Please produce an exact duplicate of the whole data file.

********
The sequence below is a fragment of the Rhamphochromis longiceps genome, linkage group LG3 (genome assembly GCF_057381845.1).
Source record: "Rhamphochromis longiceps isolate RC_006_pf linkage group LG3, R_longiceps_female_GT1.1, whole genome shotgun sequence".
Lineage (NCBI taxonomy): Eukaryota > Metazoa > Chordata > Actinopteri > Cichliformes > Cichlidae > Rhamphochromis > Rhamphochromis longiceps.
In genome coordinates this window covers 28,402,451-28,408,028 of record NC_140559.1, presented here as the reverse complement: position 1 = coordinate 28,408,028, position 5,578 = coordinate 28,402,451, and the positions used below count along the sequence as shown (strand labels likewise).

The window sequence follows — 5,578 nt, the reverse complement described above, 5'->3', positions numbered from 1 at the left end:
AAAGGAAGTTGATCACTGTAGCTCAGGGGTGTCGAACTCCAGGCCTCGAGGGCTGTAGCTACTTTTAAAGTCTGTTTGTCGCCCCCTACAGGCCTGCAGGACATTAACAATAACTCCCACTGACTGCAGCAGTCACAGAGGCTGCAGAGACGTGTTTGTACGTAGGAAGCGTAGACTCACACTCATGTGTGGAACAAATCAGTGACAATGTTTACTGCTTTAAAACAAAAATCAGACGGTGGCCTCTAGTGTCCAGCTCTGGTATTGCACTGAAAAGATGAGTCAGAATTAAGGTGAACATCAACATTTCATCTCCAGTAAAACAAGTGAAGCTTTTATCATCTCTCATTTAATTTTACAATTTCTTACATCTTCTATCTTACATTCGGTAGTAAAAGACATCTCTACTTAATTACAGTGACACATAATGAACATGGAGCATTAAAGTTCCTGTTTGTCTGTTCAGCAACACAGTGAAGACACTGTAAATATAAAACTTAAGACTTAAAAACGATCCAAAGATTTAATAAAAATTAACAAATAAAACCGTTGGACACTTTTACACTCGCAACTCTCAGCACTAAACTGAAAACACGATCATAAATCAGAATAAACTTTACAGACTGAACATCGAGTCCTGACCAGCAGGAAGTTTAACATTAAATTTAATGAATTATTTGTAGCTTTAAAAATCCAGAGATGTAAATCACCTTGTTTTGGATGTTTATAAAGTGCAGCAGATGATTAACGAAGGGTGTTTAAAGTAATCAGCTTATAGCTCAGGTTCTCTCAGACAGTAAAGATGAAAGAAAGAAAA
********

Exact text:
The sequence below is a fragment of the Rhamphochromis longiceps genome, linkage group LG3 (genome assembly GCF_057381845.1).
Source record: "Rhamphochromis longiceps isolate RC_006_pf linkage group LG3, R_longiceps_female_GT1.1, whole genome shotgun sequence".
Lineage (NCBI taxonomy): Eukaryota > Metazoa > Chordata > Actinopteri > Cichliformes > Cichlidae > Rhamphochromis > Rhamphochromis longiceps.
In genome coordinates this window covers 28,402,451-28,408,028 of record NC_140559.1, presented here as the reverse complement: position 1 = coordinate 28,408,028, position 5,578 = coordinate 28,402,451, and the positions used below count along the sequence as shown (strand labels likewise).

The window sequence follows — 5,578 nt, the reverse complement described above, 5'->3', positions numbered from 1 at the left end:
AAAGGAAGTTGATCACTGTAGCTCAGGGGTGTCGAACTCCAGGCCTCGAGGGCTGTAGCTACTTTTAAAGTCTGTTTGTCGCCCCCTACAGGCCTGCAGGACATTAACAATAACTCCCACTGACTGCAGCAGTCACAGAGGCTGCAGAGACGTGTTTGTACGTAGGAAGCGTAGACTCACACTCATGTGTGGAACAAATCAGTGACAATGTTTACTGCTTTAAAACAAAAATCAGACGGTGGCCTCTAGTGTCCAGCTCTGGTATTGCACTGAAAAGATGAGTCAGAATTAAGGTGAACATCAACATTTCATCTCCAGTAAAACAAGTGAAGCTTTTATCATCTCTCATTTAATTTTACAATTTCTTACATCTTCTATCTTACATTCGGTAGTAAAAGACATCTCTACTTAATTACAGTGACACATAATGAACATGGAGCATTAAAGTTCCTGTTTGTCTGTTCAGCAACACAGTGAAGACACTGTAAATATAAAACTTAAGACTTAAAAACGATCCAAAGATTTAATAAAAATTAACAAATAAAACCGTTGGACACTTTTACACTCGCAACTCTCAGCACTAAACTGAAAACACGATCATAAATCAGAATAAACTTTACAGACTGAACATCGAGTCCTGACCAGCAGGAAGTTTAACATTAAATTTAATGAATTATTTGTAGCTTTAAAAATCCAGAGATGTAAATCACCTTGTTTTGGATGTTTATAAAGTGCAGCAGATGATTAACGAAGGGTGTTTAAAGTAATCAGCTTATAGCTCAGGTTCTCTCAGACAGTAAAGATGAAAGAAAGAAAA